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Being Blind

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“If you can’t see with your eyes closed, how can you see when their open?”
She said it. She said a lot of things, but this one stuck; haunted me, in a way. I see her everyday, but do I? How could this girl have life so figured out at the age your main focus should be learning to ride bikes and give cootie shots? She is not blind. She can tell you how my eyes aren’t brown like her and her mother’s, so therefore, I can’t be her mother. She can tell you how because my eyes are blue, I belong in the sky, whereas she and her mother belong in the garden her grandmother is sleeping in. She can tell you what color her grandma’s eyes were when she last saw her in that rocking chair, kitten patterned blanket around her, singing lullabies and painting stories that tell how her and grandpa met and the resemblance between her and her mother. She sees it all.
The girl is 5. She glues Cheeze-Its to a piece of paper and calls it art. She tells me that my locket is empty because my boyfriend doesn’t love me, and she would know because she has 3 boyfriends of her own. She ate stars for breakfast and hearts for lunch. She asks me to play with her, and then doesn’t let me touch the pieces. Although she needs me to roll her snow-pants up for the bus ride home, she uses a reusable water bottle and that, she says, makes her Supergirl—and I believe it.
In 5 years, this girl has mastered a concept that most people go their entire lives ignoring. She looks up to me but I envy her. I visit her every day to teach 26 other children, ages 4-6, how to read, write their letters, tie their shoes, and walk in the perfect line: mouths closed, hands to themselves, no running, and stick with the group. After a while it becomes a military operation—if they fail, I fail. It’s a constant battle everyday to keep them friends but enemies at the same time. It took for her to ask me that simple question to realize I never noticed how much they teach me.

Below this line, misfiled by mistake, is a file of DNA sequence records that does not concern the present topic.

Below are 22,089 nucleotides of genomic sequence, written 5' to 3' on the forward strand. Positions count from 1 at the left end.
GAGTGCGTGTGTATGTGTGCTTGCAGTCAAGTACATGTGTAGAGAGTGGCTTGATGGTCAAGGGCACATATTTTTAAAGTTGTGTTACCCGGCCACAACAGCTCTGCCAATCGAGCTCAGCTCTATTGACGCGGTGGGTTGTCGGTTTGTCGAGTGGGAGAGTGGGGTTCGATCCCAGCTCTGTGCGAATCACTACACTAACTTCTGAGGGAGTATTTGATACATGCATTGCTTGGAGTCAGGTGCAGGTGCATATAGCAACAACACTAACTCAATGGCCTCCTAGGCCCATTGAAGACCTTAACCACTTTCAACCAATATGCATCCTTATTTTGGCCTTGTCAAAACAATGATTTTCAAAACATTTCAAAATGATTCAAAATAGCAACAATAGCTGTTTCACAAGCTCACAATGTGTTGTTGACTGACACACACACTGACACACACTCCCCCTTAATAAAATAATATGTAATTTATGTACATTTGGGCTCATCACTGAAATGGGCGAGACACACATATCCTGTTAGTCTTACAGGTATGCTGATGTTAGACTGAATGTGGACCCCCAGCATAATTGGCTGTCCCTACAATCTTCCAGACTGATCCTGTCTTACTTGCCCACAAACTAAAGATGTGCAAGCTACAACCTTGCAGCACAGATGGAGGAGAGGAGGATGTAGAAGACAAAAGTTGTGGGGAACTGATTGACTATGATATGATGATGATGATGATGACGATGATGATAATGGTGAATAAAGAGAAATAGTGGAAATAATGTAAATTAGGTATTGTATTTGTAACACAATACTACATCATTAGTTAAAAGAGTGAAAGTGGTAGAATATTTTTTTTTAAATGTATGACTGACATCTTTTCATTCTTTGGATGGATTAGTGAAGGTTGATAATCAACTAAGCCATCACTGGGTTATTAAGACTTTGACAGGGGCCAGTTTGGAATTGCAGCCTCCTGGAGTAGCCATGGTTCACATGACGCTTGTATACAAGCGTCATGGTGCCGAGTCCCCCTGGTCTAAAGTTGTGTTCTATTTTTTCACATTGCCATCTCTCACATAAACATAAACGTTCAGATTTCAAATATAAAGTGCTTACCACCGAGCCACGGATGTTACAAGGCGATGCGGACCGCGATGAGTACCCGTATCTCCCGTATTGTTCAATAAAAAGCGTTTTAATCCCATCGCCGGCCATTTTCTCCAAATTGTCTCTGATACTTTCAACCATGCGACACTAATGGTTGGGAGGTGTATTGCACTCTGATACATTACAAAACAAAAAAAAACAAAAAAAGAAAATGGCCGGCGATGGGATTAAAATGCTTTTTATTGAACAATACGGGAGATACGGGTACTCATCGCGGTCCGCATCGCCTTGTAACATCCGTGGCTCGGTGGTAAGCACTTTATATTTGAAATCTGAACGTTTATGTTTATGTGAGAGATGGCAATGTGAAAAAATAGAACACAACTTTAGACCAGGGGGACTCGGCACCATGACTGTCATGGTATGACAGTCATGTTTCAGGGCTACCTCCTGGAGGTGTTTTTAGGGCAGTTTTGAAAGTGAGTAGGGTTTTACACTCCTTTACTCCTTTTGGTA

So as soon as that bell rings, I’ll walk to my car, drive down the street, punch in, walk the total of 142 steps down to that Dr. Seuss-decorated door where they will all turn, look, and greet me with smiles that can melt the ice-cream trucks they so desperately chase. I’ll take off my coat, accept a few hugs, and She will ask me the same question she has asked me from that day since, “Can you see yet?”





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This article has 3 comments. Post your own now!

poptart said...
Mar. 15, 2011 at 9:22 am
it must be sad to be blind!
 
zero_123 said...
Mar. 13, 2011 at 9:00 pm
Amaizing! this really hits home because my best friend really is blind. good job :)
 
TrickrTreat This work has been published in the Teen Ink monthly print magazine. replied...
Mar. 15, 2011 at 5:37 pm
Thank you :)
 
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